“Flat Earth” and “Prism,” the first two singles from Mother, San Francisco post-punk band Cold Beat’s DFA Records debut and fourth album overall, set a pretty high standard for the album to follow. Without growing too smoky or clustered, they radiate a kind of dream pop comparable to the Cocteau Twins. Written while drummer and vocalist Hannah Lew was pregnant, the album contemplates that world we live in and the ideas that come with bringing a new person into it.
“Prism,” the album’s second track, gets the beat going. It’s easy to imagine a visual accompaniment with shots of a car turning corners about the Big Sur highway as well as flashes of the guitarist strumming on his strings. There is a nice electronic tone as well that layers with Lew’s chilly vocal delivery. The single captures a fascinating return to ’80s/early ’90s pop—think Eurythmics or Depeche Mode. The retro vibe is an acquired taste, but it really works well.
Many of the tracks like “Paper” or “Smoke” have a muffled lyric effect, which is not unusual for this style of music. At times, it gets annoying because I lyrics are paramount to the notated music itself, but then again, I also like the echoing effect that this provides. I found these two tracks paired well with “Pearls” and “Gloves,” which find the band incorporating aspects of techno. The application of putting a “technologized” spin on the process of music making (as the industry is sometimes compared to a factory rather than the slower organic workings of real human artists) is made creative and poignant with the heavier electronic noises. It provides a solid contrast and steps away from airier instrumental-based sounds by brandishing a harder edge.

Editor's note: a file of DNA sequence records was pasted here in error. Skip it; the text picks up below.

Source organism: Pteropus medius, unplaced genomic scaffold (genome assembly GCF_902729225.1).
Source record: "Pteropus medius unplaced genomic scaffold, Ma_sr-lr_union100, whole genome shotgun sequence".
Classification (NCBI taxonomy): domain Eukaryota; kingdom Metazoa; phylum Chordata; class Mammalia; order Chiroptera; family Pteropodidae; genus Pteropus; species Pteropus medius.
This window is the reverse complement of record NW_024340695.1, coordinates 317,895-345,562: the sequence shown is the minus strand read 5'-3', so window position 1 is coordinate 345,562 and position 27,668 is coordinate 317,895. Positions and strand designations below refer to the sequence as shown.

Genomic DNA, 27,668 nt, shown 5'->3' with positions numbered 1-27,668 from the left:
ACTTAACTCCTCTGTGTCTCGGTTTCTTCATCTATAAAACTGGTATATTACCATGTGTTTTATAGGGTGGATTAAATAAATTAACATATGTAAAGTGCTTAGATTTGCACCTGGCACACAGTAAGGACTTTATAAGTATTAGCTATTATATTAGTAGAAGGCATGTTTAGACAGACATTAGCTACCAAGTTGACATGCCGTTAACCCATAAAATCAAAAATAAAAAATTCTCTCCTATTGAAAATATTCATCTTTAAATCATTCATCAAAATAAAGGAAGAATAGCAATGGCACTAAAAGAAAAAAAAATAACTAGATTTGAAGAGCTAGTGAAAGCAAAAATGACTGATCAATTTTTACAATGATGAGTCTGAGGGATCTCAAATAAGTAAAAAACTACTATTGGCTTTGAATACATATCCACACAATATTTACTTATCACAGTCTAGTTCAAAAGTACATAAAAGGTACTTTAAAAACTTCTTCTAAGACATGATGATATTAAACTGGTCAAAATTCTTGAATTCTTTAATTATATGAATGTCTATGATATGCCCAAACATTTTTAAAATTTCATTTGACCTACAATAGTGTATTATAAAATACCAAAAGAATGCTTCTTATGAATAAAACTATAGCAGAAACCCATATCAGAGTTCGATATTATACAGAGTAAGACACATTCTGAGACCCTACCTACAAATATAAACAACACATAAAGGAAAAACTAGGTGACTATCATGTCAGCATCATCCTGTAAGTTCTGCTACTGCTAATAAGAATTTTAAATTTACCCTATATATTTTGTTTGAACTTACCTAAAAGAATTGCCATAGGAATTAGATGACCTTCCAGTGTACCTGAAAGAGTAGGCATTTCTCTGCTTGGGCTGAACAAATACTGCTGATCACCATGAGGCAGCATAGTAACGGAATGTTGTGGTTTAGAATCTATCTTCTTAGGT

The title track returns to what “Prism” started with its harder beat and bass drive. The spacey vibe returns, as is the lack of lyrical clarity. And Cold Beat make the most of relatively brief song lengths. “Mother” is only 2:34 and gives the listener enough of a potent fix without wearing out its welcome. The final track, “Flat Earth” is a gentle lullaby with smooth instrumentation. There’s a tenderness and thought given to the composition, little riffs of chiming sounds adding interesting texture to the repetitive beat and lyrics. Though repetition can have its limitations, the song once again seems to wrap up well before it’s become overdone. If anything, I wanted “Flat Earth” to continue.
Cold Beat’s Mother is a gripping, replayable set of songs. Songs like “Crimes” and “Prism” and “Flat Earth” mix slightly different tempos and arrangements, adding up to an album big on surprises without losing its cohesion. The meshing of pop, techno and new age is nicely handled and gives each composition its own space.
Born in Krasnoyarsk, Russia, Konstantin Nicholas Rega currently attends East Anglia's famous MA in Creative Writing with the Ink, Sweat and Tears Scholarship. He is a professional musician, the former host/producer of Jazz Jams on CSRfm 97.4, and twice a Dan Veach Prize for Younger Poets finalist. He is the Fiction Editor for Crack the Spine and a contributor to The Black Lion Journal. He also blogs.